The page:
Last week the Employment Tribunal ruled that Lewisham
Southwark College had discriminated against a blind employee by failing to make
a reasonable adjustment to his working conditions.
Mr Lambert, the disability officer at the College was
blind. He made repeated requests over a number
of years asking the College to make software changes to enable him to access
the student database. The software he requested
read text on the screen out loud, allowing him to access it. However, he was repeatedly told that the
software was too expensive to install and that his role did not require it. The matter came to a head when Mr Lambert
applied for a new position at the College and needed to access the database as
part of the application process. He brought
a claim of disability discrimination against the College.
The Tribunal found against the College.
This case is a good reminder about the duty to make reasonable
adjustments. The Equality Act 2010
places a duty on employers to help disabled job applicants, employees and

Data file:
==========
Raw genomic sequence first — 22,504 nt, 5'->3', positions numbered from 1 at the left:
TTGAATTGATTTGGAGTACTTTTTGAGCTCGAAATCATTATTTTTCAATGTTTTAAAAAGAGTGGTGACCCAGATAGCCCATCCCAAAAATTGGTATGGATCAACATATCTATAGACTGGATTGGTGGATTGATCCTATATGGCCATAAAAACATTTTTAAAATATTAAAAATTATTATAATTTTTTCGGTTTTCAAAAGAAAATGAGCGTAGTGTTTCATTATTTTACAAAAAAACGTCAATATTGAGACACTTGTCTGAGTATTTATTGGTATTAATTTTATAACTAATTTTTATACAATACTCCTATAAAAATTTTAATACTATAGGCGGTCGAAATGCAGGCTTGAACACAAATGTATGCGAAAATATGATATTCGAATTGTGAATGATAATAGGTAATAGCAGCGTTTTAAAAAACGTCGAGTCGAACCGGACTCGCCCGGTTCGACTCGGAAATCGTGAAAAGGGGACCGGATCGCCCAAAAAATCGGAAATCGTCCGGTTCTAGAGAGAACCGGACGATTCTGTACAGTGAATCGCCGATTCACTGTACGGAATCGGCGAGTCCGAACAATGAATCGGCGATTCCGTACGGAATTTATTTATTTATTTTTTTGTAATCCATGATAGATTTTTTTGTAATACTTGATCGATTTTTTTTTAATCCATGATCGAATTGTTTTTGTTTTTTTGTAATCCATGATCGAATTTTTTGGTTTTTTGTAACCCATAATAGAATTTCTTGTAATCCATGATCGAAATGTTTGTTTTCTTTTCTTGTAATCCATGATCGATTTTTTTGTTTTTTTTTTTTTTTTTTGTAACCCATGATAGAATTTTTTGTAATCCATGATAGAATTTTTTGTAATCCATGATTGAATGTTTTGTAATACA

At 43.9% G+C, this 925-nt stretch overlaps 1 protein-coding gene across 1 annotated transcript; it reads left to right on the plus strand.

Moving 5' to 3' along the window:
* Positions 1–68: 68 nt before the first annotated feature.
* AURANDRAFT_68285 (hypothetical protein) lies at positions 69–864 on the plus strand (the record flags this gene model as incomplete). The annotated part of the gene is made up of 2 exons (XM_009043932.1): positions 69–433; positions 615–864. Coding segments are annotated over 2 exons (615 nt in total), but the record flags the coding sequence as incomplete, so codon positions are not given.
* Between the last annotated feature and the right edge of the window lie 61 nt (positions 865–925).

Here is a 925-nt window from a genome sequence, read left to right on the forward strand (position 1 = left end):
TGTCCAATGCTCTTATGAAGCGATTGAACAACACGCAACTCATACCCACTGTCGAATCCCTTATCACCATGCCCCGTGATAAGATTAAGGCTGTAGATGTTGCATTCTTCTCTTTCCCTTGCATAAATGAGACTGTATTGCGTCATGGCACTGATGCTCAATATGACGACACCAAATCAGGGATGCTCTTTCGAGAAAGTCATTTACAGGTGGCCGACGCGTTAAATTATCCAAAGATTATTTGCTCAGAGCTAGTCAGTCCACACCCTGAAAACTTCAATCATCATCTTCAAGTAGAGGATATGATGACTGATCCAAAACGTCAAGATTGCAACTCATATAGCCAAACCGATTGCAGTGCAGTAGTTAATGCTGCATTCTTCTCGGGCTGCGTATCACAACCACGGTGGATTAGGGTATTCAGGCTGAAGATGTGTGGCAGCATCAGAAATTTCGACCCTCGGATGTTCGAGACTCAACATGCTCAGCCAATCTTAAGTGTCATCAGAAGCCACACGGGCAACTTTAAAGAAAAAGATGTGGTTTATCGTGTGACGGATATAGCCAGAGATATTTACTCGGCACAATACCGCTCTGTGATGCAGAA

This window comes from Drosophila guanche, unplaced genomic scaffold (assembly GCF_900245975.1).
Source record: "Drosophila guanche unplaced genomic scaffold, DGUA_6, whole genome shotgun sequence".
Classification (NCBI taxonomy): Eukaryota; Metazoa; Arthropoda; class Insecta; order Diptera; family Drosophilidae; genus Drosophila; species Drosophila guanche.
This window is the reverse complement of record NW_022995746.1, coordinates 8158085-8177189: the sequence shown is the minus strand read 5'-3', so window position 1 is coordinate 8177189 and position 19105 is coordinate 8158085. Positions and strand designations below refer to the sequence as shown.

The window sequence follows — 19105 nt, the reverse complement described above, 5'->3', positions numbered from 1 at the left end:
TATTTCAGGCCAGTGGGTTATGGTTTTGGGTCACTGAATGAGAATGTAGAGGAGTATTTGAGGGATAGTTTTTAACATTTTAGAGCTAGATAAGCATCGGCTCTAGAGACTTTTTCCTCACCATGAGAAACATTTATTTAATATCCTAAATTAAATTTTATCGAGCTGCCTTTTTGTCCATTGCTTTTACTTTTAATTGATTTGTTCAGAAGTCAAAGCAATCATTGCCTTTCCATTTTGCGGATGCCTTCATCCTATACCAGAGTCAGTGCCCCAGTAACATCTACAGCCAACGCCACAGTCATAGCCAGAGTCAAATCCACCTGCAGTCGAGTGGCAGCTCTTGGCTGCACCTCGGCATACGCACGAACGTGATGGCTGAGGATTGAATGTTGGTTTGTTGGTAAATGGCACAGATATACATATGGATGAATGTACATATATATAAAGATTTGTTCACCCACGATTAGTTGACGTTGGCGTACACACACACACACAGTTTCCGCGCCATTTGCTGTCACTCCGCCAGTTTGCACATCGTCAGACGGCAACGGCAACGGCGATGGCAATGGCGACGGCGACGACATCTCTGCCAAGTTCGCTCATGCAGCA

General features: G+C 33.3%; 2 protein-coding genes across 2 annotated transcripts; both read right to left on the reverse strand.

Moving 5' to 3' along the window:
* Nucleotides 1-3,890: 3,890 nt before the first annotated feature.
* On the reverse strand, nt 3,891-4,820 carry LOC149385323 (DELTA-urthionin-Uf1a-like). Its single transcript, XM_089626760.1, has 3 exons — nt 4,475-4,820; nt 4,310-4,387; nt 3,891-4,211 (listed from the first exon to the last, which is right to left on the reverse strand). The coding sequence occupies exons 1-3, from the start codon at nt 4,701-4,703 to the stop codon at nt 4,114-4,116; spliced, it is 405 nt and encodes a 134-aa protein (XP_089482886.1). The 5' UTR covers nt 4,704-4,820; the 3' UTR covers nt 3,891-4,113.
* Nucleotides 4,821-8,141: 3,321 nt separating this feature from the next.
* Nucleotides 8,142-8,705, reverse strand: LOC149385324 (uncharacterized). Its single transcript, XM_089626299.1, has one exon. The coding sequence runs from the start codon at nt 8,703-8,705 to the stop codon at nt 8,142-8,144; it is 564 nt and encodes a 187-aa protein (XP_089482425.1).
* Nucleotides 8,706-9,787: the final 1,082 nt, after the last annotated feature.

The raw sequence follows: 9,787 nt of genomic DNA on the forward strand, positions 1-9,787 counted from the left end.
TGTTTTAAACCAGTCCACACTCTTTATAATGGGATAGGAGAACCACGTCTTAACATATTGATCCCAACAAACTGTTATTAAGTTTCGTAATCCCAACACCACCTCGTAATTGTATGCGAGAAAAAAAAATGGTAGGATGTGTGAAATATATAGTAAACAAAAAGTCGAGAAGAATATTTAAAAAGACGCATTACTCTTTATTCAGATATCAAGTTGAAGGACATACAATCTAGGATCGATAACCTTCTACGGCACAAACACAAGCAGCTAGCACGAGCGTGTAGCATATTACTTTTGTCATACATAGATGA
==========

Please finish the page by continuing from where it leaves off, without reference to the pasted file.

former employees. The duty arises where
the disabled individual is placed at a substantial disadvantage compared to
non-disabled individuals. Employers are
not required to implement all adjustments, only those that are reasonable in
the circumstances. In deciding what is
reasonable, a tribunal will consider whether the adjustment would have
ameliorated the disadvantage, the cost of the adjustment in the light of the
employer’s financial resources and the amount of disruption the adjustment
would cause to the employer.
Employers must not ignore requests by disabled employees or applicants
for adjustments to be made. Further,
when introducing new software or systems, it is a good idea to consider the
needs of disabled employees and applicants to avoid future claims.